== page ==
Plays DataBaseAkogi

Photo from National Noh Theatre

A monk and his accompanying monks (or merely a man) from Hyuga Province in Kyushu (present-day Miyazaki Prefecture) depart on a pilgrimage to pray at Ise Shrine. On their way, they arrive in Akogi-ga-ura (the beach near Akogi-cho, in Tsu City, Mie Prefecture in present-day Japan). The group encounters an old fisherman on the beach and discusses with him an old poem describing Akogi-ga-ura Beach. When the traveling monk (or merely the traveler) asks why the beach is called Akogi-ga-ura, the old man tells the story of a fisherman named Akogi who was discovered fishing in the sanctuary where fishing is prohibited, and was executed by drowning off the shore of this beach. He encourages the monk to console the spirit of Akogi, who is still suffering in the hells due to the serious crime he committed. Having finished the story, the old fisherman implicates that he is the ghost of Akogi, and disappears with a sudden gust of wind in waves in the ocean.

After again hearing the story of Akogi’s final moments from a villager, the traveling monk (or the traveler) performs a memorial ceremony for Akogi. Then the spirit of Akogi appears and shows the scene of how he fished in the banned area. He further shows his misery of being tortured in the hells. He then sinks under the waves while shouting “Save me, traveler!”

This Noh play is composed of calm, yet extremely frightening scenes that describe the tragic death of a fisherman who broke a fishing ban. His suffering after death, due to karmic retribution, is described in finely honed expressions of chanting and music that dramatically change the pace, as well as in the well-controlled movements of performers.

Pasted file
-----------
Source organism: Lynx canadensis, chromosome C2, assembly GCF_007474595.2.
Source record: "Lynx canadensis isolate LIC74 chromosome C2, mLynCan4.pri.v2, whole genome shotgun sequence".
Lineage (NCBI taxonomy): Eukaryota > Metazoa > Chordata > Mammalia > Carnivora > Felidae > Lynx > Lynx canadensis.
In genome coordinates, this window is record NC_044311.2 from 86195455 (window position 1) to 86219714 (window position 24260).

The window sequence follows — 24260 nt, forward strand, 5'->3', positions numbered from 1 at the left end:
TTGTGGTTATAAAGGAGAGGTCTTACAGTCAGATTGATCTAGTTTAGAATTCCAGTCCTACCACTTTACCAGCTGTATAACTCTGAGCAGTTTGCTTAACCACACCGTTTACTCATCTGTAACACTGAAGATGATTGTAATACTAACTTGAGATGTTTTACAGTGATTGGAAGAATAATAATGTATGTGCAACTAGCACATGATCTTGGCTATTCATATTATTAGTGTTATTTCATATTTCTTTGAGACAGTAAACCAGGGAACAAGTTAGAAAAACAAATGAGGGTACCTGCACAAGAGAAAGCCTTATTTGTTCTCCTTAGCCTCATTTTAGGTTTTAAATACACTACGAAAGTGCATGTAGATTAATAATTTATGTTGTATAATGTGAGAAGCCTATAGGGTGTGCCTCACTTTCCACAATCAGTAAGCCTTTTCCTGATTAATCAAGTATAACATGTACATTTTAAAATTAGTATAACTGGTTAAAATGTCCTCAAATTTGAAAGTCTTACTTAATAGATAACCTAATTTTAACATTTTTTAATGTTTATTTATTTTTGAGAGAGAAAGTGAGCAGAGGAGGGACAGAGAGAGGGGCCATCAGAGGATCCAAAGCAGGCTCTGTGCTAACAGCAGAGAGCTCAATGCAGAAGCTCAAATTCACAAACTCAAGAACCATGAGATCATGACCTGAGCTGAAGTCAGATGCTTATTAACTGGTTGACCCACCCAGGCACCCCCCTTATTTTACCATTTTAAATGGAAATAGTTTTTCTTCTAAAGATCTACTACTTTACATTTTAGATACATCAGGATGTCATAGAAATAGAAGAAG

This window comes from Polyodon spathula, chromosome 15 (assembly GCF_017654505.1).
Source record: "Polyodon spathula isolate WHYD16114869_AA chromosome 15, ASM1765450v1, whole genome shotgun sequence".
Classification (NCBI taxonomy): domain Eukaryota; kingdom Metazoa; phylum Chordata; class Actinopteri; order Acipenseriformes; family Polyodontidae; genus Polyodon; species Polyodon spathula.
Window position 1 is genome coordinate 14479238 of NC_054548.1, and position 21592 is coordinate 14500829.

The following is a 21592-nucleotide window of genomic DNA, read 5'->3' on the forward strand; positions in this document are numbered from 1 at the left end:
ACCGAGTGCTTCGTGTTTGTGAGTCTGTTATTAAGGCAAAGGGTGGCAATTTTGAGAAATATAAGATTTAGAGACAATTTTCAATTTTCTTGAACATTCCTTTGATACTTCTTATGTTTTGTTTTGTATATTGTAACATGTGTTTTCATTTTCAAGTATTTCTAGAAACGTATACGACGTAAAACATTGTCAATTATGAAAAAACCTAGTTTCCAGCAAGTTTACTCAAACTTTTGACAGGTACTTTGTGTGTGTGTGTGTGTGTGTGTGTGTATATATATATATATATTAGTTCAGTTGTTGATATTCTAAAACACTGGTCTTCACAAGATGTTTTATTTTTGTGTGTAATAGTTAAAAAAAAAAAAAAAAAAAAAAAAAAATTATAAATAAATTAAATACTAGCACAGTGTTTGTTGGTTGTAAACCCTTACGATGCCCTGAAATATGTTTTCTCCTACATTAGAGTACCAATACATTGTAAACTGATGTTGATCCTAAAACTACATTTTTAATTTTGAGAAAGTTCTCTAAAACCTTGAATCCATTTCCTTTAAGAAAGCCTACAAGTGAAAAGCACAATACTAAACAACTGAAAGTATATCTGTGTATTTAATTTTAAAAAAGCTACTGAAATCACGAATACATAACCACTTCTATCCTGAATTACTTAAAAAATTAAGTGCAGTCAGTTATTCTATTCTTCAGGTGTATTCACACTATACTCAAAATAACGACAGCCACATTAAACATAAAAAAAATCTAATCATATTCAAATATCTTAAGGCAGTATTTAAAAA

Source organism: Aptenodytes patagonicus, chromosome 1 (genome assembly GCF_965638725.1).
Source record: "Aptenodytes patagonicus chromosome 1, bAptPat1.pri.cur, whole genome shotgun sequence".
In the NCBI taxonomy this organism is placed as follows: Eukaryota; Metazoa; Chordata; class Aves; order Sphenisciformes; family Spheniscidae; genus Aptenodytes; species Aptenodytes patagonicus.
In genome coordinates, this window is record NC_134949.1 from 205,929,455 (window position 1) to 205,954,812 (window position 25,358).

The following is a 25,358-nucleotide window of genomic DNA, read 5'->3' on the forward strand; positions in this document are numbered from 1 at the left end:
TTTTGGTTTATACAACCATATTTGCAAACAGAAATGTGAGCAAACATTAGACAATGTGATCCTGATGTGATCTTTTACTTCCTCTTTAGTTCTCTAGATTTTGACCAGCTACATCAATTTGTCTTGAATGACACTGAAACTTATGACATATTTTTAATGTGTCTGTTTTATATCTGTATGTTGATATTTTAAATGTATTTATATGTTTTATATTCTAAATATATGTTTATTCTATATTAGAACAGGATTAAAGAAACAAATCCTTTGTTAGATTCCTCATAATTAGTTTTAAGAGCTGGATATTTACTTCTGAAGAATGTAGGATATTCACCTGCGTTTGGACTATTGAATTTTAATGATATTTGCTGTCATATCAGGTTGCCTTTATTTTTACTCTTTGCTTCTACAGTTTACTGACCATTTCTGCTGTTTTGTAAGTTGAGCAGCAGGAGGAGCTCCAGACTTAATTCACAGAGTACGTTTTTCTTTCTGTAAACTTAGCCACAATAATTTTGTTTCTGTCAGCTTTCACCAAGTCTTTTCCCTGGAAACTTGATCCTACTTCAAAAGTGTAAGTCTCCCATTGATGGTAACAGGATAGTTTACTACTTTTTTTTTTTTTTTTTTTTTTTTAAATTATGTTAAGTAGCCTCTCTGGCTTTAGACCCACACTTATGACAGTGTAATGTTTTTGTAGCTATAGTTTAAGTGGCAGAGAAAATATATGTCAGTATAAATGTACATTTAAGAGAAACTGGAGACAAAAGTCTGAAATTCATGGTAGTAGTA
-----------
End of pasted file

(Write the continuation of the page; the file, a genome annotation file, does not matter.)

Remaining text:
Akogi-ga-ura Beach used to be a sanctuary reserved exclusively for fishing by Ise Shrine, and therefore the public was prohibited from fishing there. But one fisherman secretly caught fish there under the cover of night. He poached repeatedly, and eventually his misdeeds were discovered. He was caught and executed. It is thought that this ancient legend was first spread among the people. The legend became the source of a poem, which in turn became the basis of this Noh play. The poem is introduced in this dramatic piece.

The first half of the drama, with the conversation between the monk and the old fisherman, proceeds calmly. However, the scene changes suddenly before the intermission. In the second half, the ghost of the fisherman reveals his terrifying state of helplessness in the hells. Finally, this drama ends with the ghost disappearing in the ocean while crying out for help—a note of hopelessness that will leave a chilling, gruesome impression etched deeply into the viewer’s mind.

Waki is a traveling monk in this play; however, in Kanze school, he is usually not a monk but merely a traveler.

Incidentally, there is also a word, “akogi (unscrupulous),” in Japanese. It used to mean “the deed will reveal itself if done repeatedly,” based on the legend and poem introduced in this piece. This concept is explained in this drama. In later days, the word also took on such meanings as merciless, inhuman, and cruel; impudent and importunate; and sordid, greedy money-making. Such are the meanings of the word in modern usage.


Story Paper presents noh chant stories in modern speech, with story outlines, highlights and more using Adobe PDF format, which can print out and zoom in. Print out the pages and take them with you when you see the actual noh performance.

Akogi Story Paper PDF Sample

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